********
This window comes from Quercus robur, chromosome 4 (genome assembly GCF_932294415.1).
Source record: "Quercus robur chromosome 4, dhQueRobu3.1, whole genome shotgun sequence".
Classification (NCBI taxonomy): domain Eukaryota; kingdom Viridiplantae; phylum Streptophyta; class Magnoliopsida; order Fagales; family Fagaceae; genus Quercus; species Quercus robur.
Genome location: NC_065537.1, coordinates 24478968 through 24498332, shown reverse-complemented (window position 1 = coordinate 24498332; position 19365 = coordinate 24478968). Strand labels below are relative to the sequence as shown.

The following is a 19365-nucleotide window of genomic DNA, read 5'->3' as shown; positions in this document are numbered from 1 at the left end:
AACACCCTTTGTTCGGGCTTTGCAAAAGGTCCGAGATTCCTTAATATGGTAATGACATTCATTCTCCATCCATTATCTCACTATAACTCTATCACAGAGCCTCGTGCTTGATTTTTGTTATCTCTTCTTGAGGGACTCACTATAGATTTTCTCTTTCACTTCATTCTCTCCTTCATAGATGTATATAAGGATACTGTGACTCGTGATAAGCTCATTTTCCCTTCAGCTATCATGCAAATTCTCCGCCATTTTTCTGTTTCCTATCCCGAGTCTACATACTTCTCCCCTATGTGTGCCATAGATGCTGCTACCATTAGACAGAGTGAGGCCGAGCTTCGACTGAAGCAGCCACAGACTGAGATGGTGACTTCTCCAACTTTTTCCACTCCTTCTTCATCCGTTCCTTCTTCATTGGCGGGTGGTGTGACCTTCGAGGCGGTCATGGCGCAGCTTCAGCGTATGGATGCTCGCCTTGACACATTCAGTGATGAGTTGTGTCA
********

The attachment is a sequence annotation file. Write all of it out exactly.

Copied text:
This window comes from Quercus robur, chromosome 4 (genome assembly GCF_932294415.1).
Source record: "Quercus robur chromosome 4, dhQueRobu3.1, whole genome shotgun sequence".
Classification (NCBI taxonomy): domain Eukaryota; kingdom Viridiplantae; phylum Streptophyta; class Magnoliopsida; order Fagales; family Fagaceae; genus Quercus; species Quercus robur.
Genome location: NC_065537.1, coordinates 24478968 through 24498332, shown reverse-complemented (window position 1 = coordinate 24498332; position 19365 = coordinate 24478968). Strand labels below are relative to the sequence as shown.

The following is a 19365-nucleotide window of genomic DNA, read 5'->3' as shown; positions in this document are numbered from 1 at the left end:
AACACCCTTTGTTCGGGCTTTGCAAAAGGTCCGAGATTCCTTAATATGGTAATGACATTCATTCTCCATCCATTATCTCACTATAACTCTATCACAGAGCCTCGTGCTTGATTTTTGTTATCTCTTCTTGAGGGACTCACTATAGATTTTCTCTTTCACTTCATTCTCTCCTTCATAGATGTATATAAGGATACTGTGACTCGTGATAAGCTCATTTTCCCTTCAGCTATCATGCAAATTCTCCGCCATTTTTCTGTTTCCTATCCCGAGTCTACATACTTCTCCCCTATGTGTGCCATAGATGCTGCTACCATTAGACAGAGTGAGGCCGAGCTTCGACTGAAGCAGCCACAGACTGAGATGGTGACTTCTCCAACTTTTTCCACTCCTTCTTCATCCGTTCCTTCTTCATTGGCGGGTGGTGTGACCTTCGAGGCGGTCATGGCGCAGCTTCAGCGTATGGATGCTCGCCTTGACACATTCAGTGATGAGTTGTGTCA